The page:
A drive around Tinian

DRIVING around Tinian is always a pleasant and refreshing experience for anyone who wants to escape from the noise of other car engines and traffic lights and changing lanes.

With four hours to spare on Sunday afternoon, I and a buddy rented a Toyota Yaris from Avis for $35. Armed with SLR and point and shoot cameras, tripods, videocam, bottles of cold water, some snacks and a map of Tinian, we proceeded to drive around Tinian’s long and secluded roads.

Once you get on the road, you can very seldom meet any other vehicle on the way so you can even drive with your eyes closed or go at top speed without looking back to see the flashing red and blue lights of a police car but we didn’t do that, not with a rented car anyway.

My buddy drove toward the north direction first, taking asking “right or left?” whenever the road forked, but he soon grew tired of my “whatever” answers and started following roads to wherever it leads, backing up when it’s a dead end.

I was too busy snapping photos of anything and everything to give him any direction and I was confident that whichever road we take will always get us back to where we started. It was actually my third time to drive around Tinian but my first with a pro who knows where and when to make the right stops when something interesting catches my lens.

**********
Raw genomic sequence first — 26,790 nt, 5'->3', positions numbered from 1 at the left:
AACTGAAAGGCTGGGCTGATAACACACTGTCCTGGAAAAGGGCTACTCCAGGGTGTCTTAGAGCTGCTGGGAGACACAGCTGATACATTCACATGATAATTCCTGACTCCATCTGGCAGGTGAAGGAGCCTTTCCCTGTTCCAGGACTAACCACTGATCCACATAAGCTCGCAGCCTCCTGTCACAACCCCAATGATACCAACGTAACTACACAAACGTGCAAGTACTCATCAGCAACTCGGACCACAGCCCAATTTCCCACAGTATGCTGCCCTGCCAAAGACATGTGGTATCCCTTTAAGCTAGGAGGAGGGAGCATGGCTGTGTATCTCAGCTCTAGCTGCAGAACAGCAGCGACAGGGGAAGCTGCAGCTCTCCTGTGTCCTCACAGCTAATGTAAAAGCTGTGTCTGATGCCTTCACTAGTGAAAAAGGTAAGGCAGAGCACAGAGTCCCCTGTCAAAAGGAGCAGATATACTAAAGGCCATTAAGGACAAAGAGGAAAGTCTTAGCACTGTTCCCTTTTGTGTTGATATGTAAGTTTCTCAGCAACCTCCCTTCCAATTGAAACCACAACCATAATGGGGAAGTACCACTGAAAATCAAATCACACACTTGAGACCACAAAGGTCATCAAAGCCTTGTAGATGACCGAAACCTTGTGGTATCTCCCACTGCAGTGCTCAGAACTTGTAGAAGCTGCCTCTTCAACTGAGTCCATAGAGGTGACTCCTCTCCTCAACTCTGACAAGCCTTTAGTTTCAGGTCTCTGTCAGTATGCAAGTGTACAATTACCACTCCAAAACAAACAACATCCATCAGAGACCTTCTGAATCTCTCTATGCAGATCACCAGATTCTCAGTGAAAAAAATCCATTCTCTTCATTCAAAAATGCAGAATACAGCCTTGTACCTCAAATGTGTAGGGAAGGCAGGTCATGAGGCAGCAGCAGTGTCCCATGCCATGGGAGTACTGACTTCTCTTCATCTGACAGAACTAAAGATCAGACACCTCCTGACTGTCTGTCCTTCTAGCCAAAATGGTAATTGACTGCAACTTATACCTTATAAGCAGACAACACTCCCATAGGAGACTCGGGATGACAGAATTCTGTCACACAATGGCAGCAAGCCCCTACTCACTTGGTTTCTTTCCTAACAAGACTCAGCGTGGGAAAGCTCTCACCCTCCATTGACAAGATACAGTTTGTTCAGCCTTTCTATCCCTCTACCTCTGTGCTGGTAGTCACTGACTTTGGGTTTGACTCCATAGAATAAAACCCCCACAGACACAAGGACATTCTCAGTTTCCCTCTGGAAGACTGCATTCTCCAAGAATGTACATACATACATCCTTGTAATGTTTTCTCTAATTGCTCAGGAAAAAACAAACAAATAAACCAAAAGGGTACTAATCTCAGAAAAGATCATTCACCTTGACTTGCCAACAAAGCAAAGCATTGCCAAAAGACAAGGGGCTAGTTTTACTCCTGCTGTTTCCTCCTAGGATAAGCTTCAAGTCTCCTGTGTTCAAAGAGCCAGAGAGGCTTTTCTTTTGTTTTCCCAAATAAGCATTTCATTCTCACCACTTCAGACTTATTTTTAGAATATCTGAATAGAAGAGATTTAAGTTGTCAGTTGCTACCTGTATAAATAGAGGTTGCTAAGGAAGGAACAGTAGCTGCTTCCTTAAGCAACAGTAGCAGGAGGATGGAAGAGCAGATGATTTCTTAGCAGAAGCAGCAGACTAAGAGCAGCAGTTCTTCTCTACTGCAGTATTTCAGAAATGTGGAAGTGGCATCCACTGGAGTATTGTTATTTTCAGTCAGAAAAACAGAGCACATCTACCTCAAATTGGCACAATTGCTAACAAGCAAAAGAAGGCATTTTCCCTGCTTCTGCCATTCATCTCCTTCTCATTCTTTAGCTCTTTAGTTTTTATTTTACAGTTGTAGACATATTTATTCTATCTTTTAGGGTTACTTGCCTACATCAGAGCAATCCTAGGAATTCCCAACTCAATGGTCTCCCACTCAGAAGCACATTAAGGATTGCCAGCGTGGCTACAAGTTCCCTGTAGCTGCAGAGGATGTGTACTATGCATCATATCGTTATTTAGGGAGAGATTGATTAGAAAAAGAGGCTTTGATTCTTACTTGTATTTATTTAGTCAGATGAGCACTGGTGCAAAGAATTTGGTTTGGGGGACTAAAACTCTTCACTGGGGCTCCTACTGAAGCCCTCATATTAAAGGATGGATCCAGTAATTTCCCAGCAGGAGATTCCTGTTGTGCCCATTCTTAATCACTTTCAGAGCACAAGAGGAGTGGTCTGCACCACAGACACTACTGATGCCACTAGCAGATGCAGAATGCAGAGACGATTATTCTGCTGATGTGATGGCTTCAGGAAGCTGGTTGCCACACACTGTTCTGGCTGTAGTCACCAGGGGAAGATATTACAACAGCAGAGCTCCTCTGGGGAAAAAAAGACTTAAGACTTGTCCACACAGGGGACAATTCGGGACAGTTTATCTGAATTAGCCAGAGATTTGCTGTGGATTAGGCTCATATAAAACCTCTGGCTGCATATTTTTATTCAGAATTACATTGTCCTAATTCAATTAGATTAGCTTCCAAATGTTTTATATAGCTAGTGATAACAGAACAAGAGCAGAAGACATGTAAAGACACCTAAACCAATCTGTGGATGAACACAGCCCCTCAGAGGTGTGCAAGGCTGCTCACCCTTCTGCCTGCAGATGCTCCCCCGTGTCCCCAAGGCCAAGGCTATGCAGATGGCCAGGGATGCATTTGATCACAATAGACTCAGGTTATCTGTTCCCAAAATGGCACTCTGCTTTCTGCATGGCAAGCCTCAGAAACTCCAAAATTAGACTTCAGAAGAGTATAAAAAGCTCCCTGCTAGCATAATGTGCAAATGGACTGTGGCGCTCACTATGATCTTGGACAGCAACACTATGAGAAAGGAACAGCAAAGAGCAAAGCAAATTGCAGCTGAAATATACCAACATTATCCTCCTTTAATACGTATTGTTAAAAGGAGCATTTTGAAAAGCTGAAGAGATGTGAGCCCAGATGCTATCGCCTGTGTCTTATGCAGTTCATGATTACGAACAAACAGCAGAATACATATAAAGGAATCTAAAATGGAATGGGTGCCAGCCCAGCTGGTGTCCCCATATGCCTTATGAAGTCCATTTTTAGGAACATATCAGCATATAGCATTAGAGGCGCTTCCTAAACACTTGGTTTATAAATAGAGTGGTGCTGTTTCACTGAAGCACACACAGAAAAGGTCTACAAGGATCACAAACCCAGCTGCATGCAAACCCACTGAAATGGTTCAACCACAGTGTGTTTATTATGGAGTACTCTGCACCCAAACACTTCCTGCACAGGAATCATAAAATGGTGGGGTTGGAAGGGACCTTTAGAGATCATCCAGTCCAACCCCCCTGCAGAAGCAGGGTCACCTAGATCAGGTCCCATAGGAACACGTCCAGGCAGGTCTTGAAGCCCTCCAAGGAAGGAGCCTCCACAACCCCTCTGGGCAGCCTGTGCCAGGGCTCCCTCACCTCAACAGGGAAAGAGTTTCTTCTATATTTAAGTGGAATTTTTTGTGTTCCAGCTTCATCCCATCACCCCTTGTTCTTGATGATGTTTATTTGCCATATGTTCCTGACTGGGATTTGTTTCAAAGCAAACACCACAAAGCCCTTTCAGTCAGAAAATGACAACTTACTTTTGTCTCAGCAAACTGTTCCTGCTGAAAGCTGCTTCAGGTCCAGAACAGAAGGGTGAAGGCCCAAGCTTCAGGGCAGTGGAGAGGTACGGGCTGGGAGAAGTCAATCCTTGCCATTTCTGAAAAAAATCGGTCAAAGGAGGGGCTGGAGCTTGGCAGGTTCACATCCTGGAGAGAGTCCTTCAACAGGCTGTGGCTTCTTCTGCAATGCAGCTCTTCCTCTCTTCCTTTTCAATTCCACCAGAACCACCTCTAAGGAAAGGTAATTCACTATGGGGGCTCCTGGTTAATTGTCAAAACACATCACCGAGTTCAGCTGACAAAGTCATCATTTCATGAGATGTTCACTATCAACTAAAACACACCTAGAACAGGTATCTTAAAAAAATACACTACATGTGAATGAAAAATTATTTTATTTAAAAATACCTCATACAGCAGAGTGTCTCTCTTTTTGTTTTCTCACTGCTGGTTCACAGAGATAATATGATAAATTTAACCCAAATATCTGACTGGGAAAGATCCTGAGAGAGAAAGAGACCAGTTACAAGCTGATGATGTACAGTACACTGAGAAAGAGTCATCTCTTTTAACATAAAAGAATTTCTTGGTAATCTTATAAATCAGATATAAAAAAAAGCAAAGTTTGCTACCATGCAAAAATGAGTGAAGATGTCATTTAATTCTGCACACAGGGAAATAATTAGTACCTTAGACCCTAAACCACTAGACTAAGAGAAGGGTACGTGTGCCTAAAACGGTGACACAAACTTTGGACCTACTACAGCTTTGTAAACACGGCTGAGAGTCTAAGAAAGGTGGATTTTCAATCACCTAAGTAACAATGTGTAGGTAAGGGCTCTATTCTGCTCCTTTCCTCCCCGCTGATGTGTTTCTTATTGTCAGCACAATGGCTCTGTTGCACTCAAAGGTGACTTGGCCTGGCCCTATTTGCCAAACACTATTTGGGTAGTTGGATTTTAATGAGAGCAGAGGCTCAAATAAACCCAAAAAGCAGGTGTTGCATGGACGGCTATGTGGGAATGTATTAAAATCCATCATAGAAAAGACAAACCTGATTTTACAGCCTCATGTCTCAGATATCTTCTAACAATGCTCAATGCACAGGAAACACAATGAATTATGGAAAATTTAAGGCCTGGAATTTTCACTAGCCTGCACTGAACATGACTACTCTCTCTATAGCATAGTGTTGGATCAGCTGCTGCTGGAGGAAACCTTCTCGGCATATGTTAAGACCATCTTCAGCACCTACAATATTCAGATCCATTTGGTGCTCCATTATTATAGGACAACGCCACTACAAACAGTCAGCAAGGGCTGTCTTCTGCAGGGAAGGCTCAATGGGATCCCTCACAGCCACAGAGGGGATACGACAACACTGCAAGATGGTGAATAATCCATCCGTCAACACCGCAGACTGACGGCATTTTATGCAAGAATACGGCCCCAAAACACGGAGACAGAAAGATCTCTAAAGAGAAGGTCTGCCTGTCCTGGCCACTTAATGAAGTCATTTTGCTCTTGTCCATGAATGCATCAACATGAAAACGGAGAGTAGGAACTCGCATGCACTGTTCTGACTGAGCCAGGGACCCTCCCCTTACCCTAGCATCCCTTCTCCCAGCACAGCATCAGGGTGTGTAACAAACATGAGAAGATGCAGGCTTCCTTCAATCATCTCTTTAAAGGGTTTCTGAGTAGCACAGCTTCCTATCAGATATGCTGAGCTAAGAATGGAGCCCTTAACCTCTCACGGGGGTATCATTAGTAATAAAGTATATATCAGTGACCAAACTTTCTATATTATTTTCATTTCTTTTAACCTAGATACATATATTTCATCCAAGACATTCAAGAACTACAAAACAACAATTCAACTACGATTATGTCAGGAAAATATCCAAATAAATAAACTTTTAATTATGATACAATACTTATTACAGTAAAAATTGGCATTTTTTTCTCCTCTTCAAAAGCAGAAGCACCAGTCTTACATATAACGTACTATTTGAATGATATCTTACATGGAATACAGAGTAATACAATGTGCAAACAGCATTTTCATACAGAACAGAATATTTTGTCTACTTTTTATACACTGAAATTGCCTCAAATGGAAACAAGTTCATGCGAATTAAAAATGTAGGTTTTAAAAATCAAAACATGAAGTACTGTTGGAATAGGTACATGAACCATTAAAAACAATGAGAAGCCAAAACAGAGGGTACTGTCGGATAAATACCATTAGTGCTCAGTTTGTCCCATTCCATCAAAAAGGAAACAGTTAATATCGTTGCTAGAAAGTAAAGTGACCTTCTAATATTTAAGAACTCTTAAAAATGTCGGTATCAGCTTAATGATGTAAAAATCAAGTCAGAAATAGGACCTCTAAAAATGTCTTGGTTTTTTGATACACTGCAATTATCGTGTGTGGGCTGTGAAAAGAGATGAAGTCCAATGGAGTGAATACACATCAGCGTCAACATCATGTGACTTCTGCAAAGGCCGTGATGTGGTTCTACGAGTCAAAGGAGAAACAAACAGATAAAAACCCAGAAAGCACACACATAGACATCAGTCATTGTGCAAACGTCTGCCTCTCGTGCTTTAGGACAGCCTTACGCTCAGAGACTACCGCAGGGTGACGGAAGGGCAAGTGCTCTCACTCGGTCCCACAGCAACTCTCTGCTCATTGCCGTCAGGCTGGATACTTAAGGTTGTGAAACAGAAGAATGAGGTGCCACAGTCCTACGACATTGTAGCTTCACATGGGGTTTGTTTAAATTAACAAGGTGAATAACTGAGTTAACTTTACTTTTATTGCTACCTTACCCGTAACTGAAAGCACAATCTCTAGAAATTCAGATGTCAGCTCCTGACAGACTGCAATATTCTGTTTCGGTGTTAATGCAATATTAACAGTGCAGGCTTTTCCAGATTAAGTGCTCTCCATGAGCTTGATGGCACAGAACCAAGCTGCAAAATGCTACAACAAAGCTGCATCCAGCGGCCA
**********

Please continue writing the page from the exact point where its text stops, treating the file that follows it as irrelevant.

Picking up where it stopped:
Soon, we were navigating the rough and bumpy road toward Tinian’s famous Blue Hole. For the next few minutes, the world ceased to exist as we both concentrated taking photos and videos of this place that continues to attract thousands of people from all over the world. We proceeded to the other tourist sites including the famed Chulu or starsands beach, the bomb pits, the airstrip, dilapidated buildings, Japanese bunkers and other historical sites, recording each in our memory cards. We then proceeded to the other end of the island where the Suicide Cliff yawned emptily and threateningly below us, where the white-painted memorials of those who have died in the bloody World War 2 stood helpless as mute witnesses to our interruption.

We still had one hour to consume but drowsiness and fatigue from a late night overcame us and we decided to go back to our rooms to rest.

Tinian may be a small island, and we have practically poked all the areas where we were allowed to, but one never gets tired of exploring its rich historical nooks and crannies. My buddy and I made a pact to repeat the experience but next time on rented scooters.

 

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